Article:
The design of tubular and clincher tyres may be different but their performance is getting closer than ever. But which should you go for?
Written by: Ian Buchanan
Both styles of tires have seen significant enough improvements over the past decade that the gap between the two styles is narrower than ever. Tubular and clincher tires—by design—remain quite different, and it is important to recognize where each style excels so that you can choose the wheel and tire style that best suits your needs.
Puncture Resistance: Because tubular tires often have higher tire pressure than clincher tires, they can be less prone to pinch flats and punctures. However, flat protection technology within a brand of tires usually transcends the style of tire and thus clincher flat protection is better than ever. Continental offers the same effective and lightweight Vectran flat protection layer in their GP4000 clinchers and the GP4000SR tubular. Winner: Slightly toward tubular.
Rolling Resistance: Rubber compound, how forgiving the tire casing is, how rough the road, tire pressure, rider weight, tubular glue or tape being used, and the material of the tube are just some of the variables that affect a tire’s rolling resistance. Certain tests show a mix of tubulars and clinchers in the top 10 of the lowest rolling resistance tires tested. In general, soft and supple casings, which are not always the most puncture-resistant, combined with latex tubes (tubular or clincher) result in the lowest rolling resistance numbers. It is noteworthy that the lowest Crr (Coefficient of rolling resistance) on tubulars requires proper adhesion between the rim and tire. A poorly glued tubular can shift on the rim, thus creating friction under load, and will have a higher Crr than a tubular that has firmer adhesion. Winner: Very slight toward a sufficiently glued latex tube-equipped tubular.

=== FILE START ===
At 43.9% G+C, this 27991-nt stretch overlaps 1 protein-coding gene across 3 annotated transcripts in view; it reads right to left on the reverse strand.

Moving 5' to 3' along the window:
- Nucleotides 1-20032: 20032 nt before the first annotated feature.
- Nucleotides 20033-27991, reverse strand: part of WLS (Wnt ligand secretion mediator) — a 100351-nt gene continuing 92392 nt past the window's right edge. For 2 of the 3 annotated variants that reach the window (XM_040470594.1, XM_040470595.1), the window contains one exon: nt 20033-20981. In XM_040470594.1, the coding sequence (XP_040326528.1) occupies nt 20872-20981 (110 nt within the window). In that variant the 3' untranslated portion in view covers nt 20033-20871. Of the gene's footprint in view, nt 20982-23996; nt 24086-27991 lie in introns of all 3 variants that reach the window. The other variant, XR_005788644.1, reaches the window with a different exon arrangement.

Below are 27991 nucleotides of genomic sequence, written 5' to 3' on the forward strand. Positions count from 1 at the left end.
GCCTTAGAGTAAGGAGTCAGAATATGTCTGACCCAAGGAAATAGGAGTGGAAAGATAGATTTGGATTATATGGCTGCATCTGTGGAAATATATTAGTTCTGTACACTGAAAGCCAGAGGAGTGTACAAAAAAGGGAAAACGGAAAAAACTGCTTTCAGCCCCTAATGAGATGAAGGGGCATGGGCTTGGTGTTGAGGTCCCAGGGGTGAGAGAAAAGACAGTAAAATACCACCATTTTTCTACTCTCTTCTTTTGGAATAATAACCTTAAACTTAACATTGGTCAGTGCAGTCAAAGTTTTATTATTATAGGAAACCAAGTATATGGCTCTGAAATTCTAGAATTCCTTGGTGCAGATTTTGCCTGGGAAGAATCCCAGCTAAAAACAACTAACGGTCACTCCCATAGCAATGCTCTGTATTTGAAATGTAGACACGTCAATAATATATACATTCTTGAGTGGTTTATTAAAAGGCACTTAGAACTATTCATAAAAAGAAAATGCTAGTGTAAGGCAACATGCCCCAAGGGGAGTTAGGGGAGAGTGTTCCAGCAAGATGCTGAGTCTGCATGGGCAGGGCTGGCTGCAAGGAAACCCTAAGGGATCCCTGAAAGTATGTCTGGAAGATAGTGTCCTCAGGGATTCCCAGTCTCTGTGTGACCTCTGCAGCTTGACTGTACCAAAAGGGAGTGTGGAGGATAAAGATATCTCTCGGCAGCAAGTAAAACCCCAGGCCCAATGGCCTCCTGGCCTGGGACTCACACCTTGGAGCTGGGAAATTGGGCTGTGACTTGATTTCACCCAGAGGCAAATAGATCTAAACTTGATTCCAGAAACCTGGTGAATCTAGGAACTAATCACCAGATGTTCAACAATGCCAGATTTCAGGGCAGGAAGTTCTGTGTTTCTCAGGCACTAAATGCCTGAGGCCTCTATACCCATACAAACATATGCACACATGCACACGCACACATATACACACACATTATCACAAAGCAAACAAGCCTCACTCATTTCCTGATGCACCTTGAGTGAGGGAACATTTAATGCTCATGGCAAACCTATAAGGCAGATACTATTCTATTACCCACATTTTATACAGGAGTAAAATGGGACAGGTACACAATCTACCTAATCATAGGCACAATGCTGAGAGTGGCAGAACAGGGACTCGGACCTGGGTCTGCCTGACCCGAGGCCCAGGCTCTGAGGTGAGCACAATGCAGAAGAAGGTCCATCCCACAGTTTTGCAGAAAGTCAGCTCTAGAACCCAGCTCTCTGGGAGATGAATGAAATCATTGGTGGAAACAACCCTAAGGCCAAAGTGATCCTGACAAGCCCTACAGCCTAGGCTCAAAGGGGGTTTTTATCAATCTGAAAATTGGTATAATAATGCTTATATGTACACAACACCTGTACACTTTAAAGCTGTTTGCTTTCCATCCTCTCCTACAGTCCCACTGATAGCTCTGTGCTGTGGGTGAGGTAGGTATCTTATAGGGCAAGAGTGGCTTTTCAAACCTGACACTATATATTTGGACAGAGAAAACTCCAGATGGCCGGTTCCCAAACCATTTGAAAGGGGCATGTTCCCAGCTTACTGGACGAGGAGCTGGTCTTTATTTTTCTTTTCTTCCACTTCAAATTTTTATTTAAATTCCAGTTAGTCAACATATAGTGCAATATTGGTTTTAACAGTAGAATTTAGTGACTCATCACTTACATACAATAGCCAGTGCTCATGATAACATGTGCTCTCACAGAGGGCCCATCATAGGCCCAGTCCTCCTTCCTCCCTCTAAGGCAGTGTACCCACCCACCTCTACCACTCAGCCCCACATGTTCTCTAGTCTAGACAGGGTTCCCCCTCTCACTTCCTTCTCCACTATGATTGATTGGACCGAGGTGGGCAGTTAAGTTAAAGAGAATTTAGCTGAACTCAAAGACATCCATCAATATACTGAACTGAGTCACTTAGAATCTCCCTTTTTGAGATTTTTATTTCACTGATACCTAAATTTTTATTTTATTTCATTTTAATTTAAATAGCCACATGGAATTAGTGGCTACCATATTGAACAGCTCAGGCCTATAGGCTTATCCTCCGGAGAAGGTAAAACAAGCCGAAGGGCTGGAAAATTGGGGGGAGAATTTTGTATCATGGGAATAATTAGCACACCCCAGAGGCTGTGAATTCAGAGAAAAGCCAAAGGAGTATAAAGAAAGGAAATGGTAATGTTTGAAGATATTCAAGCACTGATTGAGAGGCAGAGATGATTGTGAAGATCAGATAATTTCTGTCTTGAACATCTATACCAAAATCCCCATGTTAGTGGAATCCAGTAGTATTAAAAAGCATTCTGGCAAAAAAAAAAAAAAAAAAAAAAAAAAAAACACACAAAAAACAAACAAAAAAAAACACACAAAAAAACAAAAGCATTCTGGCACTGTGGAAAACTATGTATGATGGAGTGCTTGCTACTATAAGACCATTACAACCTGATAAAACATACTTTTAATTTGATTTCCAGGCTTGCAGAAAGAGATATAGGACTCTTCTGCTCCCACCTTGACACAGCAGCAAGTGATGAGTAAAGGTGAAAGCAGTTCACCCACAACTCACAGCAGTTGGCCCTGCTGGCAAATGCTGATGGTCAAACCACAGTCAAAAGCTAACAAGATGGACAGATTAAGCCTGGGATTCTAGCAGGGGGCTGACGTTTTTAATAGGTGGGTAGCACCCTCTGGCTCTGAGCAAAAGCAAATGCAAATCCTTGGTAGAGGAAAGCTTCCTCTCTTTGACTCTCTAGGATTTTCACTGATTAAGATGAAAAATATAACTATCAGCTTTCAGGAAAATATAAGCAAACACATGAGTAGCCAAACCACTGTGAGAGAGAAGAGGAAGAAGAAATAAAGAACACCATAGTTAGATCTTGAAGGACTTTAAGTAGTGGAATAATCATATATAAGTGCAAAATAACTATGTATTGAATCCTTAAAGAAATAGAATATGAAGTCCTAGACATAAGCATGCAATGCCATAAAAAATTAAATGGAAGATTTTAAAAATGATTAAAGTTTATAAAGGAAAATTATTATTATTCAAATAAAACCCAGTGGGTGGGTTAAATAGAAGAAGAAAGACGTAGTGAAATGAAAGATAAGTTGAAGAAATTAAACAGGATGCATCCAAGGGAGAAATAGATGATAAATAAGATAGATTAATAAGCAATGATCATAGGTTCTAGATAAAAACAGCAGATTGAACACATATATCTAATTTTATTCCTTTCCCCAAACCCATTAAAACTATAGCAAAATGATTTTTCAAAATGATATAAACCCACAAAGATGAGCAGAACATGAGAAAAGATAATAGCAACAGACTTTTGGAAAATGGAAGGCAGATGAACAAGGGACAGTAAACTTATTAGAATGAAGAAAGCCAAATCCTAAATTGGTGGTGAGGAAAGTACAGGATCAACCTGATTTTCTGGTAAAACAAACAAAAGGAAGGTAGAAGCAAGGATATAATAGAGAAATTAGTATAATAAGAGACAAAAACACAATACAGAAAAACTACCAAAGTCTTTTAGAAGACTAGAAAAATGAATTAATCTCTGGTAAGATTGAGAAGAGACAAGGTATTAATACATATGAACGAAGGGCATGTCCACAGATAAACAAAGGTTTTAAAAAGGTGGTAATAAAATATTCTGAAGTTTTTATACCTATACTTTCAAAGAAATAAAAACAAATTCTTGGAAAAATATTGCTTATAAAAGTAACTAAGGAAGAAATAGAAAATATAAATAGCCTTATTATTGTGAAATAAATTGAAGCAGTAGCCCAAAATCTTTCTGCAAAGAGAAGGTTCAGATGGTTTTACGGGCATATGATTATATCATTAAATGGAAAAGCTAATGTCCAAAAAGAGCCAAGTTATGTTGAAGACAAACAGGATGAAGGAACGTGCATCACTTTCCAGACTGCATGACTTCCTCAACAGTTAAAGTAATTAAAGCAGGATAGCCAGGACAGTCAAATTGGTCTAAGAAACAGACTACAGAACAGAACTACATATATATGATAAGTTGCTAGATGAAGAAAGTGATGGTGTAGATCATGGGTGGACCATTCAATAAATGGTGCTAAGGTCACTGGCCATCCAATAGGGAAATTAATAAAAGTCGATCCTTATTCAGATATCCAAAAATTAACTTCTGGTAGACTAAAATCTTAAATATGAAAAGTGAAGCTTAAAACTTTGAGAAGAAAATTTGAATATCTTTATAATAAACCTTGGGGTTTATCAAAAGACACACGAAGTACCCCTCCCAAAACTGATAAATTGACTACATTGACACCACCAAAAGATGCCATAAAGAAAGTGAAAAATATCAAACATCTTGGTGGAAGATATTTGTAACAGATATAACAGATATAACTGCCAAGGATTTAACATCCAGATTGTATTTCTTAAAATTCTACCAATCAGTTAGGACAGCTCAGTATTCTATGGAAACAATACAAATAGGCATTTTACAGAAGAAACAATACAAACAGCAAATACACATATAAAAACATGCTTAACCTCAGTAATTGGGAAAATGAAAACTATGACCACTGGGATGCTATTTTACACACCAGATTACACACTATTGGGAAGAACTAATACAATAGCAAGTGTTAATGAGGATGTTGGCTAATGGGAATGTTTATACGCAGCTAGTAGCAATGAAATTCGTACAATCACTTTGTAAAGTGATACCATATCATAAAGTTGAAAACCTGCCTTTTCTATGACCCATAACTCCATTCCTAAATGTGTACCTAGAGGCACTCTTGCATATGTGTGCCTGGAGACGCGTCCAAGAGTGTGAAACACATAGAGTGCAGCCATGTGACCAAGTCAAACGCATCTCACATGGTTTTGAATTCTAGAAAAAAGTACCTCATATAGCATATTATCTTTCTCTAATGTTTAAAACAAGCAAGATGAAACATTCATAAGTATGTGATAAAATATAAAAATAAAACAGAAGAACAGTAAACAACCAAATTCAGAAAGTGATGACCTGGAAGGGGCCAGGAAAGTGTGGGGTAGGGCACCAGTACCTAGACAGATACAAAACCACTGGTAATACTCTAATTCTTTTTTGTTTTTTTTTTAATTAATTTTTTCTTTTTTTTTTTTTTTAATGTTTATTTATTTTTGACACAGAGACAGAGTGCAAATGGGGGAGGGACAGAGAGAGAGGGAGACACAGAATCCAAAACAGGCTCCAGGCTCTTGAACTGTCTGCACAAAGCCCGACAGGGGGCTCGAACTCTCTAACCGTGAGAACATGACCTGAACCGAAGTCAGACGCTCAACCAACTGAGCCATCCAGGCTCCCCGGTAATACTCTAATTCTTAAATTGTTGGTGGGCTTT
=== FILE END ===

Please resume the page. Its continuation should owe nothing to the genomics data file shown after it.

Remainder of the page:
Ease of Installation: It is usually assumed that clinchers are easier to install than tubulars, but one type of tire doesn’t carry a big advantage over the other in this regard. In a race situation, a tubular can be easier to change than some of the tightest fitting clincher tires, and it can be easy to break tire levers and puncture tubes when changing. It’s a tie!
Weight: Even the lightest clincher wheels are usually a couple hundred grams heavier than the tubular counterparts because tubulars don’t require the heavier hook bead rim construction of a clincher. Rotating mass, especially at the perimeter, is more valuable weight than static mass (such as frame weight) and thus wheels can be a good place to save weight, especially on hilly courses. Winner: Tubular.
Ride Quality: Ride quality is one of the main reasons that many pros ride tubulars—a high-quality tubular rides smoothly, compliantly and responsively. While tubulars have held the advantage for years, latex tubes in combination with softer rubber compounds and casings have helped some of the best clinchers start to approach a good tubular. In fact, the newer tubeless style clinchers from Hutchinson have proven to give even the best tubular tires a run for their money in terms of ride quality. Vittoria, Zipp (made by Vittoria) and Veloflex are examples of leading brands when it comes to ride quality in both their clincher and tubular tires. It’s a tie!
Pricing: While there are fairly solid tubulars available at similar prices to top-of-the-line clincher tires and tubes, the best quality tubular tires will cost $35 to $50 more than the best clinchers. Winner: Clincher.